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View Full Version : Carter takes five! Heads North for Six Months.



Prestwick
03-06-08, 06:29 PM
http://www.telegraph.co.uk/sport/main.jhtm...3/urcart103.xml (http://www.telegraph.co.uk/sport/main.jhtml?xml=/sport/2008/06/03/urcart103.xml)

In an innovative move, Dan Carter is going on a 'sabbatical' oop north for Six Months.

O'Rothlain
03-06-08, 06:41 PM
I'm not a fan of "special circumstances." It should be freedom for all or freedom for none (preferably freedom for all). If the NZRU are as scared as they should be, why don't they truly look at reworking their contract system. When you're "The Best In The World" as all Kiwis believe, it would get a bit hard to not go out into said World to ply your trade for the highest wage on offer.

Gavin
03-06-08, 07:45 PM
Wouldn't it be ironic if, while Carter is up North, he breaks his leg and is put out of action for at least a year. The NZRU would be kicking them for letting him go and wish they worked harder to keep him.

getofmeland
03-06-08, 08:02 PM
It will be interesting who will take him on for 6 months...

Prestwick
03-06-08, 10:03 PM
Toulon most likely. Their owner has made it his mission to basically buy an entirely new team by the start of Season 08/09.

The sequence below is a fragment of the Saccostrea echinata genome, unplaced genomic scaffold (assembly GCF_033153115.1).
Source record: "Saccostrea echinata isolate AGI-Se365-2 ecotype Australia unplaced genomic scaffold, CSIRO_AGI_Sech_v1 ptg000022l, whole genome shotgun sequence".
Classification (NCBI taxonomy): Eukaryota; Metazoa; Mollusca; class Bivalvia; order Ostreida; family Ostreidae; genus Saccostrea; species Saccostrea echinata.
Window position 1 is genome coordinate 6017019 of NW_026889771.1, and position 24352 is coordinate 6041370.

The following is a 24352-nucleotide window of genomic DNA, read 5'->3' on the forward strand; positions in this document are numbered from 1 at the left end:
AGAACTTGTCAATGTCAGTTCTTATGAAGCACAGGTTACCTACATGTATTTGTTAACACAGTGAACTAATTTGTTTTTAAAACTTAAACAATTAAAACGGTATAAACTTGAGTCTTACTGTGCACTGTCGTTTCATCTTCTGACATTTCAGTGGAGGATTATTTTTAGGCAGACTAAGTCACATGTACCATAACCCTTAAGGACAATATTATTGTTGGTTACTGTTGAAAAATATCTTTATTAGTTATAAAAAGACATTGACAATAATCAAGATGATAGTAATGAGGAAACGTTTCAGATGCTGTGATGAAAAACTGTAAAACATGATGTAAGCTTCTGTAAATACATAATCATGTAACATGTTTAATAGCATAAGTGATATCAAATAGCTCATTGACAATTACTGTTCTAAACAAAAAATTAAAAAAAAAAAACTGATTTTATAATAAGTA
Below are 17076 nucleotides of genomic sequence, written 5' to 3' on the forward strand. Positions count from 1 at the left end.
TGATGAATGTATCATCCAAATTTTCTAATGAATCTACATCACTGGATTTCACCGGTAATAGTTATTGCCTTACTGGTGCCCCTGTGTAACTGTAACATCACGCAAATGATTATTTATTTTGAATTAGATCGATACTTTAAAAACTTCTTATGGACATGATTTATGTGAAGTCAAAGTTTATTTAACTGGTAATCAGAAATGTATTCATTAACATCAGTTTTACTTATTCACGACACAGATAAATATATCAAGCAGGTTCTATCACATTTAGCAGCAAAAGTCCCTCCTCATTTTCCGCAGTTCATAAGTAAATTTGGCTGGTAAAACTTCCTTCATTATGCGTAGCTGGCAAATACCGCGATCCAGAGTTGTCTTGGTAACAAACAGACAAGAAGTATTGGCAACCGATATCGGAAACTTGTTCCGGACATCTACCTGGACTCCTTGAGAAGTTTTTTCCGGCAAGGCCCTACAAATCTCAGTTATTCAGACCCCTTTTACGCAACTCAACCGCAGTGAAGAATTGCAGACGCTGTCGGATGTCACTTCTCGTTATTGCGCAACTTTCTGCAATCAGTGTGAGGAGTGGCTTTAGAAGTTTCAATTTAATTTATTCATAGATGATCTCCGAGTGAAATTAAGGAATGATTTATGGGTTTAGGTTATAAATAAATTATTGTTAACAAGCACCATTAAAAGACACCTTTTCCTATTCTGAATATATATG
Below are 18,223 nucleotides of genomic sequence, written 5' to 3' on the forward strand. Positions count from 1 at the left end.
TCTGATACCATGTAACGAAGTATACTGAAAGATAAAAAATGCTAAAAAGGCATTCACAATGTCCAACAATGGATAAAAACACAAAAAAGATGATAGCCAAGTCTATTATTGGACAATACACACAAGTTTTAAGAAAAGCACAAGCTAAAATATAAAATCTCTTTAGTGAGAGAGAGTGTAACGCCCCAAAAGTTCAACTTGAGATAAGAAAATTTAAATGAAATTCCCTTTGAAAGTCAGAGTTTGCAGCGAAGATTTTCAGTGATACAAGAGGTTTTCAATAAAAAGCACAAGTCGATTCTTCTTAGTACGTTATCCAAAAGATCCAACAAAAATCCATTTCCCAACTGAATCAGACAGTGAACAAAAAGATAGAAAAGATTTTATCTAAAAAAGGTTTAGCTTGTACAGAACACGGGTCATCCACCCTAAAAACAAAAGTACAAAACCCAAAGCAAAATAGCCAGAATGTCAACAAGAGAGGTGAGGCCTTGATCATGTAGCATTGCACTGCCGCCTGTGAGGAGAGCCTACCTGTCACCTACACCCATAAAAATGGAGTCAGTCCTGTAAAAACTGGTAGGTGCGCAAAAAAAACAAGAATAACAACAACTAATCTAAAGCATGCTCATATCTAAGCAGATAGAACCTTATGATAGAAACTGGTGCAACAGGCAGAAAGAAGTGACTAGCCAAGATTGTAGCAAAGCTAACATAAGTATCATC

woosaah
03-06-08, 10:33 PM
its all down to sponsorship deals from what I hear. Carter is personally sponsored by ADIDAS and both the teams that are after him are PUMA's.

i think once they sort that out we will find out. Pity, going to miss him for the crusaders next year.

Prestwick
03-06-08, 10:55 PM
its all down to sponsorship deals from what I hear. Carter is personally sponsored by ADIDAS and both the teams that are after him are PUMA's.

i think once they sort that out we will find out. Pity, going to miss him for the crusaders next year. [/b]

Yeah, Carter is in effect on loan rather than being sold outright. A different kettle of fish.

How about Munster then? Stade Francais?

Ripper
03-06-08, 10:56 PM